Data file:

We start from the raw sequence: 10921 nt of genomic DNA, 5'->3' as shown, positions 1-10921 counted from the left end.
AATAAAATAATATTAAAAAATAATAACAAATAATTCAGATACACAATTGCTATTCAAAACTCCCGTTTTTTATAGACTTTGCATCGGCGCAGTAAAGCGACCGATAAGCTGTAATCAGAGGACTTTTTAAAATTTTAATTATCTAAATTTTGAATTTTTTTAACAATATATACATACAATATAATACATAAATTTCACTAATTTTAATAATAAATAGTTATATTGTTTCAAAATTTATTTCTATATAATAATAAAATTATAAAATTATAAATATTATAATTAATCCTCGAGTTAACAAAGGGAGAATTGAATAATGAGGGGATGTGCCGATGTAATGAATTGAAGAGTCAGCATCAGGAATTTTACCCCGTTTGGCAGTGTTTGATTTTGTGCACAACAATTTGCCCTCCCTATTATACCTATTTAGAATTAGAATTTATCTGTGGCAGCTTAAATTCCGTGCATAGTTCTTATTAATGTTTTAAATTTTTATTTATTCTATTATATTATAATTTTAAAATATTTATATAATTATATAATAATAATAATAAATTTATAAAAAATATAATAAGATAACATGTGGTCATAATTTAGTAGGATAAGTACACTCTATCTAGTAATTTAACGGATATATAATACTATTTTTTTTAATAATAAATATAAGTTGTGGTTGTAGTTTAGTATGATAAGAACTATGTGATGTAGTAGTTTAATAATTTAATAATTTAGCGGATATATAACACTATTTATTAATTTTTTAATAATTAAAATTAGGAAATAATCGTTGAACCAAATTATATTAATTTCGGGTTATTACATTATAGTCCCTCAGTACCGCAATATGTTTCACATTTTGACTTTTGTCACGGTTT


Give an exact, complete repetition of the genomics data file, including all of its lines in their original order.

We start from the raw sequence: 10921 nt of genomic DNA, 5'->3' as shown, positions 1-10921 counted from the left end.
AATAAAATAATATTAAAAAATAATAACAAATAATTCAGATACACAATTGCTATTCAAAACTCCCGTTTTTTATAGACTTTGCATCGGCGCAGTAAAGCGACCGATAAGCTGTAATCAGAGGACTTTTTAAAATTTTAATTATCTAAATTTTGAATTTTTTTAACAATATATACATACAATATAATACATAAATTTCACTAATTTTAATAATAAATAGTTATATTGTTTCAAAATTTATTTCTATATAATAATAAAATTATAAAATTATAAATATTATAATTAATCCTCGAGTTAACAAAGGGAGAATTGAATAATGAGGGGATGTGCCGATGTAATGAATTGAAGAGTCAGCATCAGGAATTTTACCCCGTTTGGCAGTGTTTGATTTTGTGCACAACAATTTGCCCTCCCTATTATACCTATTTAGAATTAGAATTTATCTGTGGCAGCTTAAATTCCGTGCATAGTTCTTATTAATGTTTTAAATTTTTATTTATTCTATTATATTATAATTTTAAAATATTTATATAATTATATAATAATAATAATAAATTTATAAAAAATATAATAAGATAACATGTGGTCATAATTTAGTAGGATAAGTACACTCTATCTAGTAATTTAACGGATATATAATACTATTTTTTTTAATAATAAATATAAGTTGTGGTTGTAGTTTAGTATGATAAGAACTATGTGATGTAGTAGTTTAATAATTTAATAATTTAGCGGATATATAACACTATTTATTAATTTTTTAATAATTAAAATTAGGAAATAATCGTTGAACCAAATTATATTAATTTCGGGTTATTACATTATAGTCCCTCAGTACCGCAATATGTTTCACATTTTGACTTTTGTCACGGTTT